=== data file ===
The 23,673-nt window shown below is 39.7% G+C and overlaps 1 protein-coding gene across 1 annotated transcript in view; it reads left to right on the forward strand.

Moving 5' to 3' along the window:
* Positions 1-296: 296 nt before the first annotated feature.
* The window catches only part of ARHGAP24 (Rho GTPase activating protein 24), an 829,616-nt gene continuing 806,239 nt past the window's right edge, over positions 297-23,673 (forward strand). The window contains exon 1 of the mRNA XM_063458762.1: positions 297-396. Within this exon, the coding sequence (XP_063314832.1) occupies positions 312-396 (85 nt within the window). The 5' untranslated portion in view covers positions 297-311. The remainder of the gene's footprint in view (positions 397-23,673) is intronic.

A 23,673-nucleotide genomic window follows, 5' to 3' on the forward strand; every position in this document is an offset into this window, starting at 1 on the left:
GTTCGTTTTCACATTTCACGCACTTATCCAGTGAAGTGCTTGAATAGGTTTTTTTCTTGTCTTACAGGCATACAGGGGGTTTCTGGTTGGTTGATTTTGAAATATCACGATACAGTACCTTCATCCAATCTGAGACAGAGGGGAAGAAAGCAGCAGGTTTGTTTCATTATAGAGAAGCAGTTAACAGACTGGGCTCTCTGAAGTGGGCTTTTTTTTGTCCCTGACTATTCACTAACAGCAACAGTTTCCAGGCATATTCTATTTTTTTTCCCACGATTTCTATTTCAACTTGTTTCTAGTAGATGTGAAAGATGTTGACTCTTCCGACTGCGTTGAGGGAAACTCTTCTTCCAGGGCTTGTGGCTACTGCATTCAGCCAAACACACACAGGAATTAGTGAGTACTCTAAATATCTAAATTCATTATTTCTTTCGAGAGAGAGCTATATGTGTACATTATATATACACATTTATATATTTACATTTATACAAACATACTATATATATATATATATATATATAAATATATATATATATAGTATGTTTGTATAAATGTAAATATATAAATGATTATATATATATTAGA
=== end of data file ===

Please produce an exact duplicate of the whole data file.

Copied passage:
The 23,673-nt window shown below is 39.7% G+C and overlaps 1 protein-coding gene across 1 annotated transcript in view; it reads left to right on the forward strand.

Moving 5' to 3' along the window:
* Positions 1-296: 296 nt before the first annotated feature.
* The window catches only part of ARHGAP24 (Rho GTPase activating protein 24), an 829,616-nt gene continuing 806,239 nt past the window's right edge, over positions 297-23,673 (forward strand). The window contains exon 1 of the mRNA XM_063458762.1: positions 297-396. Within this exon, the coding sequence (XP_063314832.1) occupies positions 312-396 (85 nt within the window). The 5' untranslated portion in view covers positions 297-311. The remainder of the gene's footprint in view (positions 397-23,673) is intronic.

A 23,673-nucleotide genomic window follows, 5' to 3' on the forward strand; every position in this document is an offset into this window, starting at 1 on the left:
GTTCGTTTTCACATTTCACGCACTTATCCAGTGAAGTGCTTGAATAGGTTTTTTTCTTGTCTTACAGGCATACAGGGGGTTTCTGGTTGGTTGATTTTGAAATATCACGATACAGTACCTTCATCCAATCTGAGACAGAGGGGAAGAAAGCAGCAGGTTTGTTTCATTATAGAGAAGCAGTTAACAGACTGGGCTCTCTGAAGTGGGCTTTTTTTTGTCCCTGACTATTCACTAACAGCAACAGTTTCCAGGCATATTCTATTTTTTTTCCCACGATTTCTATTTCAACTTGTTTCTAGTAGATGTGAAAGATGTTGACTCTTCCGACTGCGTTGAGGGAAACTCTTCTTCCAGGGCTTGTGGCTACTGCATTCAGCCAAACACACACAGGAATTAGTGAGTACTCTAAATATCTAAATTCATTATTTCTTTCGAGAGAGAGCTATATGTGTACATTATATATACACATTTATATATTTACATTTATACAAACATACTATATATATATATATATATATATAAATATATATATATATAGTATGTTTGTATAAATGTAAATATATAAATGATTATATATATATTAGA